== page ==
The methods for ImageMagick are as diverse and useful as they are for commercial image editors. In some cases, such as resizing, changing to grayscale and rotation, are easily done through code and much faster for a batch group of images.

Other methods, such as cropping and adjusting contrast levels, are tougher to execute. Not in a programmatic sense. But because such photo alterations are easier when you can see as you do them and make adjustments as needed. This is easy from a graphical interface, not as much from the code editor.

Resizing methods

ImageMagick is commonly used on websites to dynamically generate thumbnails from uploaded images.


This is an easy and quick method for creating thumbnails. Pass in either a width and height in pixels. Or a single Float that represents the percentage:

i = Magick::Image.read(file).first
i.thumbnail(i.columns*0.06, i.rows*0.06).write("#{file}-thumb.jpg")

I often run the following script to create thumbnails of all the images in a directory:

require 'rubygems'
require 'rmagick'

Dir.glob("*.jpg") do |fname|
   img = Magick::Image.read(fname)[0]

When you need an image that fits a specified dimension and ratio, resize_to_fill can be used without distorting the original aspect ratio. This is useful when making, for example, a square thumbnail with 100 pixel sides even if the original image is not a square:

i = Magick::Image.read(file).first

A third argument can be passed in to specify from which region to anchor the crop. The accepted variable are constants of Magic::GravityType, such as NorthGravity to specify the top-center region and SouthEastGravity to specify the bottom-right region (see the complete list)

Here's the method call to specify the bottom-left region:

i = Magick::Image.read(file).first
i.resize_to_fill(100,100, Magick::SouthEastGravity).write("#{file}-thumb.jpg")

Transformations and filters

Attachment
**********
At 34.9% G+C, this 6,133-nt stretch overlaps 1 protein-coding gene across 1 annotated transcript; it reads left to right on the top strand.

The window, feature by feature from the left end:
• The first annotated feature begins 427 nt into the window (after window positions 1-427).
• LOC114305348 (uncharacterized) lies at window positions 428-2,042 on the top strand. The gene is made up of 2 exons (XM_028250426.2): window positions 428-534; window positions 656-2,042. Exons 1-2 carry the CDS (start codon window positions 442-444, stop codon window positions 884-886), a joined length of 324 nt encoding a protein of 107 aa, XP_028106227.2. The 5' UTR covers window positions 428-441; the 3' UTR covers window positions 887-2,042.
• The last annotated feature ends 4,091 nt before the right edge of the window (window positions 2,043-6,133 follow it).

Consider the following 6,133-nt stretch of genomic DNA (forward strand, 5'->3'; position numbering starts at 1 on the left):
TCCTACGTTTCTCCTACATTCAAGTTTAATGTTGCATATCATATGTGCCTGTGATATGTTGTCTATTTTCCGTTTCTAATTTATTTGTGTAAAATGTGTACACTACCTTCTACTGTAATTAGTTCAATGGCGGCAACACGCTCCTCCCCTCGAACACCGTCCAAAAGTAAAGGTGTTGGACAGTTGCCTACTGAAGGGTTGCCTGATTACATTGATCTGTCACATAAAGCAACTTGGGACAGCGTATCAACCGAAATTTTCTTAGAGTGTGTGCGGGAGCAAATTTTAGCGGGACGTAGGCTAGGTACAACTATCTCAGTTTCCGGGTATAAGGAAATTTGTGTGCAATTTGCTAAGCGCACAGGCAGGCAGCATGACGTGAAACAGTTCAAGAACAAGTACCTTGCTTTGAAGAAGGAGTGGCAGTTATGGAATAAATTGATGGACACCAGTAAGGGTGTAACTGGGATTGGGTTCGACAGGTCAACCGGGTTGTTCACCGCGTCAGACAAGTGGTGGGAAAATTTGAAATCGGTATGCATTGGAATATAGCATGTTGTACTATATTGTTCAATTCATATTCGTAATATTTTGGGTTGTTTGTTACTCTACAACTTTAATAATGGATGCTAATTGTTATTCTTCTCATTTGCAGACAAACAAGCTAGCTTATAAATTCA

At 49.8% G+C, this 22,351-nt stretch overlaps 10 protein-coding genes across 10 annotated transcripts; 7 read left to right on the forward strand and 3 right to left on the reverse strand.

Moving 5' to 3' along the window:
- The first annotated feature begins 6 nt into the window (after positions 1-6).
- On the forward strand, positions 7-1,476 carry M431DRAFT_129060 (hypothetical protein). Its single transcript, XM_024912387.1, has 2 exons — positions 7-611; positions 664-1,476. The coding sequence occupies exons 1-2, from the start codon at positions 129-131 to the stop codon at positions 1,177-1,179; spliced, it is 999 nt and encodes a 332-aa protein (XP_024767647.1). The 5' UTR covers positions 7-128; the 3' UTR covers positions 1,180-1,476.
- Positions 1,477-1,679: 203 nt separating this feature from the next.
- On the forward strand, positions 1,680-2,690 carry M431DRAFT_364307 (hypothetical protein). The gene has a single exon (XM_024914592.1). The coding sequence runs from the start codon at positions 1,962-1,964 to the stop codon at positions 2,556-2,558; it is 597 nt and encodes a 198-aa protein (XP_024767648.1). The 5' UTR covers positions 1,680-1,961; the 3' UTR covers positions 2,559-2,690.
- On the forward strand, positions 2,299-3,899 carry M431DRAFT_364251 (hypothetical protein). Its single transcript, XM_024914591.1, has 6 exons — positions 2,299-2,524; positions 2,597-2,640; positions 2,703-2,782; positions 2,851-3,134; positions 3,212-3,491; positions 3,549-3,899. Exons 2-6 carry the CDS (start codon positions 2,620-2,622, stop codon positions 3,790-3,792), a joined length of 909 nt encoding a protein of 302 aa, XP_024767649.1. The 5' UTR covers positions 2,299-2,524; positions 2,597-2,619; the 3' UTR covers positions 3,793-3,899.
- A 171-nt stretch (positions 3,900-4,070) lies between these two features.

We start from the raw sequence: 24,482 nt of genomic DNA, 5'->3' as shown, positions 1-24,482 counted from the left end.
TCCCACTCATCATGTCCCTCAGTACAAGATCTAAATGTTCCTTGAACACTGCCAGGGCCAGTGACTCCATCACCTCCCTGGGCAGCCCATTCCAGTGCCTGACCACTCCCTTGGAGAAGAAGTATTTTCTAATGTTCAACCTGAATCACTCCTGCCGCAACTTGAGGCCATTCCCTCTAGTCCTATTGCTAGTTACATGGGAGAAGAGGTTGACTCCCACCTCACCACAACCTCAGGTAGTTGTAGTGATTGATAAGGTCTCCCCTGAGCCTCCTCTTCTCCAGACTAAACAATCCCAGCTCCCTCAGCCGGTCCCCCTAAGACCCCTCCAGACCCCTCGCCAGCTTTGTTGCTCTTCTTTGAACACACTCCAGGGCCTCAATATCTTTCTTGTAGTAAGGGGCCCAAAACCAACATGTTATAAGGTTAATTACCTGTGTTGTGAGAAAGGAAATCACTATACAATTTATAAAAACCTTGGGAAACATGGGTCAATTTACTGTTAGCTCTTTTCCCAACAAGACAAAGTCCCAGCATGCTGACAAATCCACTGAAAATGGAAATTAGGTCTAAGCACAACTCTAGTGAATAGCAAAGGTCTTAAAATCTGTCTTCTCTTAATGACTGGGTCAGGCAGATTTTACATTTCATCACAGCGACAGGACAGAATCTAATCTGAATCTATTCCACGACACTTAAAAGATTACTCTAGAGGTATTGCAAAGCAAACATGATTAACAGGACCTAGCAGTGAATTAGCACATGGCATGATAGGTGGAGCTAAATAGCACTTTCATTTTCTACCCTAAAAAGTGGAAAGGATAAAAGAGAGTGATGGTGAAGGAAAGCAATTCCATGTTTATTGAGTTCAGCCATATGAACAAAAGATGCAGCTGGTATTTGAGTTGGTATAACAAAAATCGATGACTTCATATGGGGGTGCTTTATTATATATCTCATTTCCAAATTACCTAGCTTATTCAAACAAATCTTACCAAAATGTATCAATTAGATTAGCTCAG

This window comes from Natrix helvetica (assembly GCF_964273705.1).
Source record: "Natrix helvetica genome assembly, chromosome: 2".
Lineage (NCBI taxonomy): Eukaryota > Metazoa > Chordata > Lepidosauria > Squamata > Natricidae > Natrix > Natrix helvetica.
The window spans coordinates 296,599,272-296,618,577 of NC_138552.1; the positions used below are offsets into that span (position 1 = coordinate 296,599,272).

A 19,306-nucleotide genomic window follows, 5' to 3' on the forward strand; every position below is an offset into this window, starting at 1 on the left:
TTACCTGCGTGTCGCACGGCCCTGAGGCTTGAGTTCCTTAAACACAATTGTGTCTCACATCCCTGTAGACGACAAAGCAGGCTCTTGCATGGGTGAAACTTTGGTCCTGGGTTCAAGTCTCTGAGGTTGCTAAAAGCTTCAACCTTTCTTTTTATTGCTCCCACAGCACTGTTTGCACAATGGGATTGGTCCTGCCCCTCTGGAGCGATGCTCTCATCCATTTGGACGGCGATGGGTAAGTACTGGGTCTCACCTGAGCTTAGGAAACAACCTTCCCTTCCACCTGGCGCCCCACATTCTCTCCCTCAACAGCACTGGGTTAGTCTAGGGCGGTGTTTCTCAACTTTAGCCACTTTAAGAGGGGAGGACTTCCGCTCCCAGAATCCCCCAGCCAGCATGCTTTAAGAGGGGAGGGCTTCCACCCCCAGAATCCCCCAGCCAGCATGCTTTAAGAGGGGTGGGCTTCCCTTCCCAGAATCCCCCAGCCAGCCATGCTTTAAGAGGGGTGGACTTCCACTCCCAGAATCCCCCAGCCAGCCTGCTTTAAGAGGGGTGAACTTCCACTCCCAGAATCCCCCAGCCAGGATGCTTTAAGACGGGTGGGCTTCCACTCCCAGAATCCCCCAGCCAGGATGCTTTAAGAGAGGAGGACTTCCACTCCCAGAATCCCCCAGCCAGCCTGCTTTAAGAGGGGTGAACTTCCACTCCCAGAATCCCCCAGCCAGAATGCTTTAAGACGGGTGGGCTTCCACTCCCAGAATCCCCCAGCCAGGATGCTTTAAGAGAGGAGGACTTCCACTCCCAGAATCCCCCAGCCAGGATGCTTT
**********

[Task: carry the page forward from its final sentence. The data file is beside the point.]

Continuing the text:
Dogs in Williamsburg: the source image used in this section. (Photo by Dan Nguyen)

Once you have down the concept of opening, altering, and writing to a new image file, then doing transformations with RMagick is quite easy. It's just a matter of reading the documentation for the available functions.

There's too many methods to cover in this section, but they're all pretty easy to use and cover the gamut from the basic – including image rotation – to the artsy tools under Photoshop's Filter menu.

Here's a sampling of transformations including the method calls:











img.motion_blur(0, 10, 30)






img.quantize(256, GRAYColorspace)







And just as a demonstration of how writing code can help you write more code, here's the script I used to generate the above table:

require 'rubygems'
require 'rmagick'
RMAGICK_HOME = 'http://www.imagemagick.org/RMagick/doc/'
FNAME = "data-hold/dogs.jpg"

OPS = [
      [['blue_shift', 3], 'image1.html'],
      [['charcoal'], 'image1.html'],
      [['flop'], 'image2.html'],
      [['frame'], 'image2.html'],      
      [['motion_blur', 0, 10, 30], 'image2.html'], 
      [['oil_paint', 6], 'image3.html'],
      [['posterize'], 'image3.html'],
      [['quantize', 256, Magick::GRAYColorspace], 'image3.html'],
      [['rotate', 180], 'image3.html'],
      [['sepiatone'], 'image3.html'],
WIDTH = 300
HEIGHT = 200

# the Magick class used for annotations
gc = Magick::Draw.new do |g|
  g.fill = 'white'
  g.font_weight = Magick::BoldWeight
  g.gravity = Magick::SouthGravity
  g.pointsize = 12
  g.undercolor = 'black'

# the base image
img = Magick::Image.read(FNAME)[0].strip!

OPS.each do |op_arr|
  ops = op_arr[0]
  url = "#{RMAGICK_HOME}#{op_arr[1]}"
  ximg = img.send(*ops).resize_to_fit(WIDTH, HEIGHT)

  # label the image with the method name
  lbl = Magick::Image.new(WIDTH, HEIGHT)  
  gc.annotate(ximg, 0, 0, 0, 0, ops[0])

  # save the new image to disk
  new_fname = "#{FNAME}-#{ops[0]}.jpg"
  # output HTML for the chapter
  puts txt = <<HTML
   <td><pre><code>img.#{ops[0]}#{'(' + ops[1..-1].join(', ')+')' if ops.length > 1}</code></pre></td>
   <td><div class="imgwrap alone"><img src="#{new_fname}" alt="#{ops[0]}"></div></td>

Pixel operations

Sometimes we want to examine or manipulate a specific region of an image.

The Magick::Pixel class describes the base building block of an image. Operations that slice and rearrange an image will involve specifying a rectangle of pixels to work with.

The Pixel object

For pictures that are in RGB mode, each pixel object has methods red, green, blue and alpha, which return an integer describing the pixel's intensity for that color (or opacity, in alpha's case).

For the 2x2 pixel image pictured here, I use the each_pixel method to iterate across the image and read from each Pixel object:

require 'rubygems'
require 'rmagick'

Magick::Image.read('rgb-pixel.png')[0].each_pixel do |pixel, col, row|
  puts "Pixel at: #{col}x#{row}:
  \tR: #{pixel.red}, G: #{pixel.green}, B: #{pixel.blue}"


To specify a rectangular subset of pixels, use get_pixels. The first two arguments are the x and y coordinates of the rectangle's top-left corner. The third and fourth arguments are the width and height of the rectangular region (RMagick docs).

The Pixel objects will be returned in a flat array, starting from left to right, top to bottom.